John Hartford
Bill Monroe
Doc Watson
Dolly Parton
Harlan Howard

I have always had a thing for black and white. LIFE Magazine, On The Waterfront, Blackboard Jungle, Rebel Without a Cause.  These were very powerful images for my young eyes.  Even in later years, black and white images had a way of staying with me longer and speaking to me louder than anything else.

Color was too literal.  You could get all the color you could ever want by just walking out your front door.  But when you create a black and white image, you are not just recording it on film, you have the obligation to bring your own vision and experience to the process. For me, black and white had a way of making simple, mundane things seem important, and I liked that.

Like many things in my life, the collection of photographs called  The Nashville Portraits began quite accidentally.  From a young age, I was drawn to hillbilly music, to the sounds, the emotion, the honesty, and then of course to the people who made it.  I can’t remember what I had for lunch yesterday, but I can still remember what the room smelled like when I walked in and heard Hank Snow’s voice coming from those ratty speakers at a Boy Scout camp in New Jersey, 1953.  Discovering country music changed my life in ways I couldn’t have imagined.

Unlikely as it sounds, I had the good fortune to spend a year in Vietnam at the beginning of that war.  I was twenty three and in the Air Force.  I barely knew how to use a camera, but my commanding officer volunteered me to fly around in a very small plane and shoot aerial photos with a beat-up 35mm camera.  I spent the rest of the year doing that and persuaded the local Vietnamese portrait photographer to show me how to develop my first rolls of black and white film in an old army tent. And that’s where it began for me.

My first job was in New York, working as John Foote’s darkroom slave for 65 bucks a week.  He photographed actors and Broadway singers in black and white.  He introduced me to the work of Richard Avedon, Irving Penn, Bert Stern and Wingate Payne, all working in New York at the time and all at the top of their game.  But when I saw Penn’s “Small Trades” series, it floored me.  He took simple, working people you would probably never notice in your daily travels and presented them in a way that compelled you to look at them, to appreciate them.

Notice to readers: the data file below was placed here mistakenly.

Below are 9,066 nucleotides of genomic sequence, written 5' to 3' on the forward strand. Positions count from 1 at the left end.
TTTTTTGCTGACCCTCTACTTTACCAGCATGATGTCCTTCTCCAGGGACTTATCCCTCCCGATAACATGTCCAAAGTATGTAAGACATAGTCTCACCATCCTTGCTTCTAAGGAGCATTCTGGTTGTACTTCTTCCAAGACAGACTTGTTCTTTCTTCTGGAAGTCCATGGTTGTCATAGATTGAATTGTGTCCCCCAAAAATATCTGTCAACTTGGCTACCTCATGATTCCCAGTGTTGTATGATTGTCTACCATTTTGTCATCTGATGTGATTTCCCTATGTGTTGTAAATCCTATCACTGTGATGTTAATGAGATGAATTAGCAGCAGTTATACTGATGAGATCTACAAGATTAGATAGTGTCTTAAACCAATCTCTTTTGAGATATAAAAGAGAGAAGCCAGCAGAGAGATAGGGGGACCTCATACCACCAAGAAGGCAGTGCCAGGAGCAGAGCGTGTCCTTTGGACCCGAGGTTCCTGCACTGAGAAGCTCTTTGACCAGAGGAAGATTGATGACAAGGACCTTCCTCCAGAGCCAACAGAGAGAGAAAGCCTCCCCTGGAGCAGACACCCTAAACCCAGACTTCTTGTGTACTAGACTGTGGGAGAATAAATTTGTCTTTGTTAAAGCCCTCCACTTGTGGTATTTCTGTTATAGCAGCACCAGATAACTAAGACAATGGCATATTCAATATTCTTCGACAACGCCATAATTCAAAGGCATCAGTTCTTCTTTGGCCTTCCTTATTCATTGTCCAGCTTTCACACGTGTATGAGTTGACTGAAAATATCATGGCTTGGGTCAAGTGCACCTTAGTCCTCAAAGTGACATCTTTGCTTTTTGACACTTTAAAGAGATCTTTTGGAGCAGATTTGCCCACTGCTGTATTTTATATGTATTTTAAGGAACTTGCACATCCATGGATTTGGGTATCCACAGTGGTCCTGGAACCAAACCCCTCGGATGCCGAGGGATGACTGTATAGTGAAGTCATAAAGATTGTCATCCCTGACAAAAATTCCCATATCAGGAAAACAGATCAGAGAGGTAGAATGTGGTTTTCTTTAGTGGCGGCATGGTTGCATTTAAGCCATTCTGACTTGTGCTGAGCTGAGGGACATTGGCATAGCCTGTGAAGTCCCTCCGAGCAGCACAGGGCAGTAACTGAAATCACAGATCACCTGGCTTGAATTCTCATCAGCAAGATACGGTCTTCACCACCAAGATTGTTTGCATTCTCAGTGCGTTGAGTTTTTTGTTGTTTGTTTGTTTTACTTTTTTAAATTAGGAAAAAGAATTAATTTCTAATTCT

Over the past thirty-five years, I have had the good fortune to have met, photographed, and befriended many of my musical heroes.  The first musician portraits I shot are in this series.  John Hartford, David Bromberg, and Vassar Clements were the first...all shot late one night in 1972 after a gig in New York.  The hand painted canvas background I used that night was barely dry and is the same one used in all these portraits, even today.

Most of us have a drawer full of snapshots that remind us of the good times.  These are some of mine.


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All of the images which appear on this website are
Copyright © 1972-2007 by Jim McGuire.
Reproduction without the expressed written consent of Jim McGuire is prohibited, immoral, and downright dangerous.

the Ryman Auditorium during a lightning storm - the End of an Era